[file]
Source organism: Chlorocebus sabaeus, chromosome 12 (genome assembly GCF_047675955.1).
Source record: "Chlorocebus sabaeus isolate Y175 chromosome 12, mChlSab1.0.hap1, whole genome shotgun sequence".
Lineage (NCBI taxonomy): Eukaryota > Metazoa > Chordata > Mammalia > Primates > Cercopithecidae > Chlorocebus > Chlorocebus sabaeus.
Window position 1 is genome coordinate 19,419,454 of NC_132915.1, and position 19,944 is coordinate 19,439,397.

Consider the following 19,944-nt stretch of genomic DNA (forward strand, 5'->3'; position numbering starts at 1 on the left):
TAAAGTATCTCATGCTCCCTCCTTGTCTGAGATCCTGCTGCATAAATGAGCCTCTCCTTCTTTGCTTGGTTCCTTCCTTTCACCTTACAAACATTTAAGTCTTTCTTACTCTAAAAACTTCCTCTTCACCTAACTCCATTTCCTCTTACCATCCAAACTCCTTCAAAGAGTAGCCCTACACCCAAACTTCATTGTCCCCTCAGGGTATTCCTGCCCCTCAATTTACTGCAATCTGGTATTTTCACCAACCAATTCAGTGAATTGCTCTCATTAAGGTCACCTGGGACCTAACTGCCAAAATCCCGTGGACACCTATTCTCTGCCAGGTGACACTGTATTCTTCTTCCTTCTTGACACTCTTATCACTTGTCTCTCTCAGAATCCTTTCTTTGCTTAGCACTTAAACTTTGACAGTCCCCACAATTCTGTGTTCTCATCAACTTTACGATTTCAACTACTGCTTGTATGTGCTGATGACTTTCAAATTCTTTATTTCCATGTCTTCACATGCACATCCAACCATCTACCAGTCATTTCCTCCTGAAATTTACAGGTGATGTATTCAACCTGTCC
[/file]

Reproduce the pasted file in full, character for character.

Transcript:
Source organism: Chlorocebus sabaeus, chromosome 12 (genome assembly GCF_047675955.1).
Source record: "Chlorocebus sabaeus isolate Y175 chromosome 12, mChlSab1.0.hap1, whole genome shotgun sequence".
Lineage (NCBI taxonomy): Eukaryota > Metazoa > Chordata > Mammalia > Primates > Cercopithecidae > Chlorocebus > Chlorocebus sabaeus.
Window position 1 is genome coordinate 19,419,454 of NC_132915.1, and position 19,944 is coordinate 19,439,397.

Consider the following 19,944-nt stretch of genomic DNA (forward strand, 5'->3'; position numbering starts at 1 on the left):
TAAAGTATCTCATGCTCCCTCCTTGTCTGAGATCCTGCTGCATAAATGAGCCTCTCCTTCTTTGCTTGGTTCCTTCCTTTCACCTTACAAACATTTAAGTCTTTCTTACTCTAAAAACTTCCTCTTCACCTAACTCCATTTCCTCTTACCATCCAAACTCCTTCAAAGAGTAGCCCTACACCCAAACTTCATTGTCCCCTCAGGGTATTCCTGCCCCTCAATTTACTGCAATCTGGTATTTTCACCAACCAATTCAGTGAATTGCTCTCATTAAGGTCACCTGGGACCTAACTGCCAAAATCCCGTGGACACCTATTCTCTGCCAGGTGACACTGTATTCTTCTTCCTTCTTGACACTCTTATCACTTGTCTCTCTCAGAATCCTTTCTTTGCTTAGCACTTAAACTTTGACAGTCCCCACAATTCTGTGTTCTCATCAACTTTACGATTTCAACTACTGCTTGTATGTGCTGATGACTTTCAAATTCTTTATTTCCATGTCTTCACATGCACATCCAACCATCTACCAGTCATTTCCTCCTGAAATTTACAGGTGATGTATTCAACCTGTCC